Wanted: Curious and adventurous kids
(Edmonton) Jonah Dunch, 14, describes himself as a contemplative kid. That’s why the idea of attending the University of Alberta’s Eurekamp! summer camp, where he would question some of his fundamental beliefs, was appealing to him.
“I was really excited about this camp. I thought it would be a great opportunity for me to expand the horizons of my mind. And gain new insights and topics and things,” he said.
He enrolled in Ideas Safari—one of three week-long camps—where “we go around the campus every day on a safari and every day we have a different focus, and each time we get a tour of ideas,” he said.
During one such tour, campers were presented a set of images and a grid that was divided into “good” or “bad” and “representative” or “unrepresentative.”
“We were tasked with placing the pictures on the grid, whether they were good messages, bad messages, or unrepresentative of reality or not,” he said. “After we decided individually where those photos would go, we came back together as a group and examined the grid and then discussed the various placements.”
It was at this stage that the objective of the exercise became clear.
“One photo was of a billboard that says all religions are fairy tales. That led to a lot of controversy, as you can imagine. It also led to a discussion of relativism versus objectivism, whether religion is a matter of fact or opinion,” said Dunch.
“At first, some people said the statement should go in the middle of the two columns, because no one could agree on it. We had done the same thing with other photos that were representative in some ways and unrepresentative in other ways; but with religion, it’s a matter of fact, it’s not either-or,” he said.
“There can’t be a God and not be a God simultaneously. So eventually we decided to create a mystery square outside the grid that was either-or, not both. That’s what was done with that photo eventually. That was quite an interesting discussion.”
Another exercise involved magazines, glue and paper. Campers were asked to cut out photos and words and categorize them as either beautiful or unbeautiful.
“After that we did some reflection about what we’d done, such as what is beauty,” Dunch said. “The human form is beautiful, but the question is whether it’s still beautiful when presented in a bad context, in a negative context.
“I’m really unsure about that right now. I need some time to mull it over.”
Dunch is one of 170 kids musing over a broad scope of questions, from death to the value of art. John Simpson, a U of A philosophy professor who leads the camp, says giving children a space where they can contemplate such questions without much direction is one thing that distinguishes Eurekamp! from others worldwide.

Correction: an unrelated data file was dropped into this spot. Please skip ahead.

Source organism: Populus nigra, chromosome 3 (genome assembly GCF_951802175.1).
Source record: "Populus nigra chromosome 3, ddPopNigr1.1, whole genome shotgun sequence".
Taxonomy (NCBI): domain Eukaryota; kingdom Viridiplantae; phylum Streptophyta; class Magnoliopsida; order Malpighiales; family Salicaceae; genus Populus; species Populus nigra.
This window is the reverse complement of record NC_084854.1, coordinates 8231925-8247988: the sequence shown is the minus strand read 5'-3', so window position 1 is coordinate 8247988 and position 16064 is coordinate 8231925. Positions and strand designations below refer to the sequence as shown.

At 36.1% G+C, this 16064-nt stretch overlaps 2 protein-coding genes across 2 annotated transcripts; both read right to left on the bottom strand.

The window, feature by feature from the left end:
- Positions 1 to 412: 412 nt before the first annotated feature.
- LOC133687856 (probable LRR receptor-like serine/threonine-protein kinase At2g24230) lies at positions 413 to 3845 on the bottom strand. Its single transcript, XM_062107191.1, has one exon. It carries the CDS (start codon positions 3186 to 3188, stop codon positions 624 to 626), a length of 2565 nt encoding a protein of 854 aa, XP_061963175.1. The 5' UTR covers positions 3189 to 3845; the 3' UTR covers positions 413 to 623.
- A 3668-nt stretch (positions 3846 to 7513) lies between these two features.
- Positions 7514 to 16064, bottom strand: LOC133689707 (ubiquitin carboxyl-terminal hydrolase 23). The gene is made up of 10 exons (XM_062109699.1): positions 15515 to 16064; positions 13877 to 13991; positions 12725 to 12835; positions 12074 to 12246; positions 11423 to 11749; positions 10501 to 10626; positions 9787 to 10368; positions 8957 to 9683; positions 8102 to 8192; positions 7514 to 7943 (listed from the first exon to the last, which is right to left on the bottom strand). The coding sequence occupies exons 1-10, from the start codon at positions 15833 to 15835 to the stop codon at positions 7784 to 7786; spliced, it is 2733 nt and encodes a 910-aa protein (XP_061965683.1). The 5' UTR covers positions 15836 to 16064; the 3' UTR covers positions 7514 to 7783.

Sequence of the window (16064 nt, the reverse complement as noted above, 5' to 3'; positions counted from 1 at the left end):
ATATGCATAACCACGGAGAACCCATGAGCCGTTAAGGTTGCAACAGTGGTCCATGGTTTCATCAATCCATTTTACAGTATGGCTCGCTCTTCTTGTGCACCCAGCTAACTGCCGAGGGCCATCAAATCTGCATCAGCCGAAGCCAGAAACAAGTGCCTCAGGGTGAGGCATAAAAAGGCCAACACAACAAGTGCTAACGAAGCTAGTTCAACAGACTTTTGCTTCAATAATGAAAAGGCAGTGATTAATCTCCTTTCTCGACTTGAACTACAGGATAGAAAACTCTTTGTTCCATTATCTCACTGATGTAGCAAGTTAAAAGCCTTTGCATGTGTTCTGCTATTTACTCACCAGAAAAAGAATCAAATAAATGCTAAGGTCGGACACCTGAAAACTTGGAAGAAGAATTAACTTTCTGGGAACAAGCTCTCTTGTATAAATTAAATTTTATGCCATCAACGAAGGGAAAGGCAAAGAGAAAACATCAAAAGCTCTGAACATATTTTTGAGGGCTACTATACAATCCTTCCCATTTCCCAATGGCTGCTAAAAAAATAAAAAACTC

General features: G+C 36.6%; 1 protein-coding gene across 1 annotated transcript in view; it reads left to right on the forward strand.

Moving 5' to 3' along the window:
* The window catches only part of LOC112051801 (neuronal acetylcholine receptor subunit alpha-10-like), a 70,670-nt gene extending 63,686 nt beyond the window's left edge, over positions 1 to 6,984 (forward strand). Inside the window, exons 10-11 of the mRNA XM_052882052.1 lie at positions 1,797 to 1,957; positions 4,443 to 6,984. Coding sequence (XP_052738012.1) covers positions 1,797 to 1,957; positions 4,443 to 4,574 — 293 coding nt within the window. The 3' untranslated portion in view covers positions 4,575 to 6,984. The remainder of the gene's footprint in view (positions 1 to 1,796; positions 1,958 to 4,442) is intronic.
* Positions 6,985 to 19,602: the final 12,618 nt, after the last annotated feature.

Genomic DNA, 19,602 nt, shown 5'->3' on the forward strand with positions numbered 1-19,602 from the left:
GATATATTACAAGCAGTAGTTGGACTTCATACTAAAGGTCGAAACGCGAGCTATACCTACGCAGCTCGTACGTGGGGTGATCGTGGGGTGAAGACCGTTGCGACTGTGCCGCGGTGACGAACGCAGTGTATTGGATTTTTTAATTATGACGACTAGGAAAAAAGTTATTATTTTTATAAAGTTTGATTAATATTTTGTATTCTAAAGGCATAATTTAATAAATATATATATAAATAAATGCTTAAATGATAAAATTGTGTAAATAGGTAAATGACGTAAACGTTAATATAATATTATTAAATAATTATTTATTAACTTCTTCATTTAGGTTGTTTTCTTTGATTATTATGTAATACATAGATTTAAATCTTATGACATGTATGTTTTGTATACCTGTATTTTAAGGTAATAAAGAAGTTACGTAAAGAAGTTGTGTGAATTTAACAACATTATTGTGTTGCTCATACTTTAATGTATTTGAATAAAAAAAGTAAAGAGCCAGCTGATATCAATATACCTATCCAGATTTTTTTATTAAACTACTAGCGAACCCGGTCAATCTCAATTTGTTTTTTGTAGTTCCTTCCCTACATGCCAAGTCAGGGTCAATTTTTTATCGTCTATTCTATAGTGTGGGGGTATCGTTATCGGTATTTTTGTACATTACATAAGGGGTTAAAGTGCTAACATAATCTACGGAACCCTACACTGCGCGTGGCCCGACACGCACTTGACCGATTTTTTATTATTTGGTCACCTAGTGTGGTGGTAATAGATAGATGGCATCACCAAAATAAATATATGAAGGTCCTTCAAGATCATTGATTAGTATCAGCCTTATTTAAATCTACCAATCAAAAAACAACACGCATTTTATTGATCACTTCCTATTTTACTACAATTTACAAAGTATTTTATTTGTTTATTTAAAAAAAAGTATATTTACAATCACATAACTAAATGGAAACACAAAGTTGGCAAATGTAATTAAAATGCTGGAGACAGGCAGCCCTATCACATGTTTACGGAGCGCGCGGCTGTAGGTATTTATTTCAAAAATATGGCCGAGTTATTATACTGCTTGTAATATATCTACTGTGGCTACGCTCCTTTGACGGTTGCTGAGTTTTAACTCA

“We’re the only camp like this right now in the world. There are lots of camps, like in Ivy League colleges, where students would be instructed in various things,” Simpson says. “Eurekamp! is not so much about instruction, it’s more about exploring. It distinguishes itself from others by creating these spaces for these reflective discussions amongst the children. They chose the questions, they own them.”
Among this year’s contingent of campers—more than double last year’s—is Elise Yoo, a fifth-grader from New York who is visiting Edmonton. The 10-year-old, registered in the Masterminds camp, says the activities have taught her “the importance of looking at the big picture in life.” Otherwise, she says, “You’d understand that in life everything is all about you, what you want and what you’re going to get. And you’d never think about other people.”
Yoo says being at the camp has also helped her learn something about Canada. “The people are different; they’re much friendlier and nicer in Canada than in New York. And they’re like, happier, they smile a whole lot more often than people in New York.”
Another camper, seven-year-old Annabelle Barklund, enrolled in the Enchanted Arts program instead of spending the summer at the swimming pool because, “For one thing, my dad does not like water,” she said. “I like arts and I really like this camp because there were lots of stories and arts.” Showing off a hand puppet she made at the camp and named after her dog, Kala, the third-grader says an important lesson she learned at camp this summer is “to be kind and respect others.”
Simpson says it’s never too early for kids to learn the lessons that volunteer counsellors—some from as far away as Australia—try to facilitate at Eurekamp!, through which the university is helping to nurture future leaders.
“It’s a great piece of outreach. In terms of providing value for life, we want to help set in place some lifelong learning,” he says. “One of the roles we have in some sense is to be the keeper or the finder of truths, insofar as we can know them, and to share them. And doing exactly that is a good role as a public citizen.
“We just have to remember that we’re not so sure what the truth is all the time. And so asking these questions—and exploring them—is our public service.”